Following the news since 1972

The North Star

Following the news since 1972

The North Star

Following the news since 1972

The North Star

Senior Column: Ruby Snow


For the past twelve years, I’ve known exactly what comes next. The school year ends, then the measly three months of summer, and the next school year begins. While I do still have summer to look forward to and I’ll be attending university in the fall, I have zero clue about what comes afterwards. I will be entering an entirely new realm and saying goodbye to the system I’ve known. Although the knowledge is intimidating, I am hoping to use what I’ve learned to guide me, and thus, here are the 12 lessons I’ve learned over 12 years in the Oshkosh Area School District. 

Kindergarten: Lying is never going to positively affect you in the long-run. In Kindergarten, we had a set time of the day for snack time. However, that wasn’t enough for me. I would ask my teacher for a pass to the bathroom, but really, I was paying a visit to my backpack and shoving whatever my mom packed for me that day into my mouth. Eventually, I was caught and given a write-up, A.K.A. a teacher’s pet’s worst fear. If I would’ve just asked, my teacher would’ve allowed me to grab a little something from my backpack. 

First Grade: Speak up if you have an issue with someone. I had a pretty bad experience with bullying in first grade, and I didn’t talk to anyone about it until I came home crying with bruises. My mom scheduled an appointment with my principal and the issue was resolved, but it took weeks of being chased around and essentially “beat up” during recess until I did anything. 

Second Grade: Learn to say “no”. My first-grade bully somehow convinced me to then be her friend in second grade, and I ended up losing all my other friends until she moved away the next summer. 

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Third Grade: Hard work always pays off. The deal here involved learning our times tables for a dilly bar from Dairy Queen. For two weeks I spent every afternoon and morning, sometimes even a bathroom break, reciting my times tables. When the time came to take the test, I received a 100% and my coveted dilly bar. I’ve never been happier. 

Fourth Grade: Pixie cuts are not for everyone.

Fifth Grade: Don’t let others’ opinions affect your authenticity. In fifth grade, I had a pixie cut, glasses, and I wore a whole lot of Hot Topic. Automatically, I was bullied. However, I paid zero attention to my bullies and kept being true to myself 

Sixth Grade: If you’re thinking of wearing a flower crown, don’t. 

Seventh Grade: Being a band kid is actually really fun. I understand the stigma surrounding band kids, but playing saxophone in jazz band was one of my favorite things about middle school.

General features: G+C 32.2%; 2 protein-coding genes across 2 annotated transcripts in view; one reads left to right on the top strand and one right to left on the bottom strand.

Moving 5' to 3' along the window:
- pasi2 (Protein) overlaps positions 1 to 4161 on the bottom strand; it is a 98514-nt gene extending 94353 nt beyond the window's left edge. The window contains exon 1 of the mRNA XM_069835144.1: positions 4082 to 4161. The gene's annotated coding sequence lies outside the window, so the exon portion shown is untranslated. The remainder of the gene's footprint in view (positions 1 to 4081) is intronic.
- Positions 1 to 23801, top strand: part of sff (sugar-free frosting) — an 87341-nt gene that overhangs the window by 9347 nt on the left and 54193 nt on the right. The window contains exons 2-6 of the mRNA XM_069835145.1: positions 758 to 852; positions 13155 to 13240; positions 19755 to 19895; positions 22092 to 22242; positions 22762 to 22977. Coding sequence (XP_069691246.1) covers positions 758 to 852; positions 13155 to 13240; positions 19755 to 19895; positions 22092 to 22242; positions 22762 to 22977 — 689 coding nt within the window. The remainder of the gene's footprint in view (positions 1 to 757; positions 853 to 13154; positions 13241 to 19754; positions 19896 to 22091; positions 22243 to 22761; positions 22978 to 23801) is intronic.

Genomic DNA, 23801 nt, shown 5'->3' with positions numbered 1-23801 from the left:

Eighth Grade: Don’t be friends with people for their social status. I got pretty accustomed to being what I call the “sometimes friend” in eighth grade. I was friends with a group of people that were the total opposite of me, but they were “popular”. My fifth-grade self would not have been proud. 

Ninth Grade: Self-motivation is important. Nobody is as sick of talking about COVID-19 as I am. However, being at home taught me a lot of time management skills and how to avoid procrastination. I set specific goals for myself when working on schoolwork, and dedicated specific portions of my day to different classes. It’s also important to remind yourself that what you do now will affect your future, even if it doesn’t feel like it. 

Tenth Grade: Being involved is important! As soon as we began attending school regularly again, I joined various clubs. I was in the North Star, Student Council, Ski Club, Key Club, and I was accepted into the Polaris National Honors Society. I was a part of the volleyball team as well. Although I don’t recommend overloading yourself, I made so many long-lasting connections and memories because I decided to be involved in my school. 

Eleventh Grade: Yes, Junior year sucks. However, the ACT is not the end of the world, or the deciding factor of your future (I still recommend studying). 

Twelfth Grade: Soak in every single experience you can. I’m not sure yet if I’ll ever end up describing high school as the “best four years of my life”, but it surely is something I’m never going to get back. Experience high school while you can– attend sporting events, get involved in clubs, and act like a high schooler just because you can. 

Thank you to my teachers, parents, friends, and classmates for the past twelve years. I’m excited to continue learning.

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About the Contributor
Ruby Snow
Ruby Snow, Writer
I like coffee and good music (call me).

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